Firstborn Girls Lead the Way

Every wonder whether your birth order has some impact on your achievements and what you have been able to accomplish, career- and life-wise? Well, wonder no more, young one. Science has the answer:

What do Angela Merkel, Hillary Clinton, Christine Lagarde, Oprah Winfrey, Sheryl Sandberg, JK Rowling and Beyoncé have in common? Other than riding high in Forbes list of the world’s most powerful women, they are also all firstborn children in their families. Turn to British science and one finds Dame Jane Goodall, Dr Susan Greenfield and Jocelyn Bell Burnell, also firstborn children.

Now such anecdotal evidence of firstborn high achievement has been borne out by research. A groundbreaking study, by Feifei Bu at the Institute for Social and Economic Research, University of Essex, appears to show that, if you are the eldest child and female, you are statistically more likely to be the most ambitious and well-qualified of all your family.

The effect is even stronger for girls than for boys. First-born boys are also more achieving, but proportionately less so: “Next in line for success come firstborn boys – all 12 men to have walked on the moon were either eldest or only children.” The article doesn’t speculate why the effect is stronger for girls. Perhaps they are more conditioned to be pleasers and make their parents happy by exceeding expectations? Regardless, here are the numbers:

Even taking into account parents’ education and professional status, the study found firstborn children were 7% more likely to aspire to stay on in education than younger siblings. Firstborn girls were 13% more ambitious than firstborn boys. The probability of attending further education for firstborns is 16% higher than their younger siblings. Girls are 4% more likely to have further education qualifications.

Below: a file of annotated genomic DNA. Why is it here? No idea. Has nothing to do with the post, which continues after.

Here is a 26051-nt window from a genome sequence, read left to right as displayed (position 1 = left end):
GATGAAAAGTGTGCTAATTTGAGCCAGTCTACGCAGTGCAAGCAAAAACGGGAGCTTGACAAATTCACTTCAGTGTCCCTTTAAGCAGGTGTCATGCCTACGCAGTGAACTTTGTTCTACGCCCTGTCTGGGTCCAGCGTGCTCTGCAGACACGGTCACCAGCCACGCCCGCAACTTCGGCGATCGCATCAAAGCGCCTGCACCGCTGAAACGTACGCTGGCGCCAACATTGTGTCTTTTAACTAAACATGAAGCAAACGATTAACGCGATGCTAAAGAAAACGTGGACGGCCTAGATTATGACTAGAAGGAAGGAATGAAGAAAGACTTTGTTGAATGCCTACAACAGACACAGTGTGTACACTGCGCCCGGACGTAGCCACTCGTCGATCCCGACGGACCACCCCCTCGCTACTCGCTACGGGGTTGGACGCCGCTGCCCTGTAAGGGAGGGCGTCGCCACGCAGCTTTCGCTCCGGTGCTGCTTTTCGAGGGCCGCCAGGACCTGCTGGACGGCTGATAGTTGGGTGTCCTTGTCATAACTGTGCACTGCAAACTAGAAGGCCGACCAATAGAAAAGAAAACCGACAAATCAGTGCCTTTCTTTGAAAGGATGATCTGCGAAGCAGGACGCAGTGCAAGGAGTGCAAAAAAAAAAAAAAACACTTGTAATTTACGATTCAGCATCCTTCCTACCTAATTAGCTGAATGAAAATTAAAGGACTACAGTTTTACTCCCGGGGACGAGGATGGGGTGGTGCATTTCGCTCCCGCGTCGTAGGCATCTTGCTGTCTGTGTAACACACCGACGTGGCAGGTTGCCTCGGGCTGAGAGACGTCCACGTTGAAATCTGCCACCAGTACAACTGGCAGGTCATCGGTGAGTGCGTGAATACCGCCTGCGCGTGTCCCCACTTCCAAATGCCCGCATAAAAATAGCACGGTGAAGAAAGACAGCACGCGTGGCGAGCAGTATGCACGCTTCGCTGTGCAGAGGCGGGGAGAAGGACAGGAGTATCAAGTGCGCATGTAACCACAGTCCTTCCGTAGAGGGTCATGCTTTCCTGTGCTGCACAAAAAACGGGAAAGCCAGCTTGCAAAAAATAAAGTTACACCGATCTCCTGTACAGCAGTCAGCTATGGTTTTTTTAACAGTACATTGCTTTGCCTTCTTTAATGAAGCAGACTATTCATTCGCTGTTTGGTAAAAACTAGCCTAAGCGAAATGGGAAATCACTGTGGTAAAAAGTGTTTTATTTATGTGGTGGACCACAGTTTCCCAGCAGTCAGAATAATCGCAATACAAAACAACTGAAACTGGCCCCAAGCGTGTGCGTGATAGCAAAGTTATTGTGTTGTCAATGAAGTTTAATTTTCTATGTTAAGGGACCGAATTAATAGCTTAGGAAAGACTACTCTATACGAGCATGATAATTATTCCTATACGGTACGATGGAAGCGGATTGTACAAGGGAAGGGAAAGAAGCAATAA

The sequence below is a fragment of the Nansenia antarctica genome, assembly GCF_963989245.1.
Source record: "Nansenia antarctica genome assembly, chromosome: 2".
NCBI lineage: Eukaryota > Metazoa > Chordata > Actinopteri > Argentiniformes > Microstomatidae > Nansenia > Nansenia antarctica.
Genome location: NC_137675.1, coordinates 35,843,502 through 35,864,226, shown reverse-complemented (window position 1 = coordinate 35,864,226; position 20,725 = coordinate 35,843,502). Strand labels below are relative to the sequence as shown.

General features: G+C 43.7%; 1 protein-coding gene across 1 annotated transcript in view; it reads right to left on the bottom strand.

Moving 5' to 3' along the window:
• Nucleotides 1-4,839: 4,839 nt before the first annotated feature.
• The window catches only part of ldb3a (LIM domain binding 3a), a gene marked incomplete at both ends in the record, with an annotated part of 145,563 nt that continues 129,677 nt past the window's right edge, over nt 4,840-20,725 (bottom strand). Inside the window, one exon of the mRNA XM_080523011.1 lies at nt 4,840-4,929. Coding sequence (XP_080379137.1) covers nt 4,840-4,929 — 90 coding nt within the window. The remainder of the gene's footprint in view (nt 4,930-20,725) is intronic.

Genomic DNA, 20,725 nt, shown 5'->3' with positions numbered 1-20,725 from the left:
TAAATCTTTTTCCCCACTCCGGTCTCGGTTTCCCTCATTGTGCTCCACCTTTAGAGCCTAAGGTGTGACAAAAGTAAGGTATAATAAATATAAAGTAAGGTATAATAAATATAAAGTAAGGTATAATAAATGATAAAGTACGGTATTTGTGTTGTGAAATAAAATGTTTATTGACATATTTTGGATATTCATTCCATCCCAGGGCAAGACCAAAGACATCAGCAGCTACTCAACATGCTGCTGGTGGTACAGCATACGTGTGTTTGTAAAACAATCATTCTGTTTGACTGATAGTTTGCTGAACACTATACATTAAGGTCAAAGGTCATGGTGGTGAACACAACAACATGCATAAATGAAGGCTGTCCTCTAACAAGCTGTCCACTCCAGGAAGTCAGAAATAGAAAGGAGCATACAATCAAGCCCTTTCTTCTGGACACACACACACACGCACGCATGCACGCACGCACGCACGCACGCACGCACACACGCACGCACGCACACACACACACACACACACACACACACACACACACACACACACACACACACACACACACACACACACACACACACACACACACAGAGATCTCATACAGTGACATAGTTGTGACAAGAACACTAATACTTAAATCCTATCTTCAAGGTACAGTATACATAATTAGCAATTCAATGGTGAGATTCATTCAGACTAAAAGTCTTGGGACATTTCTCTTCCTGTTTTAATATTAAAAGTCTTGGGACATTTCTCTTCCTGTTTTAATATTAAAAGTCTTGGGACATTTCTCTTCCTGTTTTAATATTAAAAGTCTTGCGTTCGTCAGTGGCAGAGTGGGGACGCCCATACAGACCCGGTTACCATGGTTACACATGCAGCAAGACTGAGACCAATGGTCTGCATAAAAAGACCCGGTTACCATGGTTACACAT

The study seems to be measuring ambition in very traditional ways, like pursuing higher levels of education. Hermione Granger would be a textbook, if fictional, example of this kind of thinking. (According to the logic of this study, Hermione > Harry > Ron, and … yeah, that’s about right.) In any event, oldests and onlies tend to be leaders in their chosen fields, whatever those fields may be:

More than half of all Nobel prizewinners and US presidents have been firstborns, including Barack Obama, Bill Clinton and George W Bush. Of the 12 men who have landed on the moon, all were either eldest siblings or only sons. According to one study, firstborn children are more likely to become rock stars. Mick Jagger, John Lennon and Paul McCartney were all firstborns and Van Morrison, Elton John and Eric Clapton are only children.*

Other notable only children / firstborn girls who are Hermione-ish in their chosen fields include Natalie Portman, Chelsea Clinton, Hilary Rodham Clinton, Ayn Rand, Paris Hilton, Nora Ephron, and, of course, our very own Meaghan O’Connell.

But children from further down the pecking order, do not despair! Your fate is not written in stone. Entrepreneurs Mary-Kate and Ashley Olsen are middle children. Charles Darwin was 5th of six. JFK was 2nd of nine and Mark Twain 6th of seven. Turning to fictional icons again, Elizabeth Bennett was 2nd of 5, and Jo March was 2nd of 4. And Mike Dang? Neither an oldest nor an only. So take heart! On the internet, no one knows that you’re a Jan.**


*There’s also something to be said for privilege here, probably. After all, more than half of all Nobel prizewinners and US presidents and all those guys who walked on the moon were also white, male, straight, gender-normative, and from relatively comfortable homes, but no one talks about that. It’s obviously not sufficient, since lots of other people also meet those criteria, but it certainly helps. Especially in the case of the onlies: if your parents can focus all their resources on you, you are going to get certain advantages. (Looking at you, Draco.)

**I’m a Jan. My high-achieving female friends? All Marcias.



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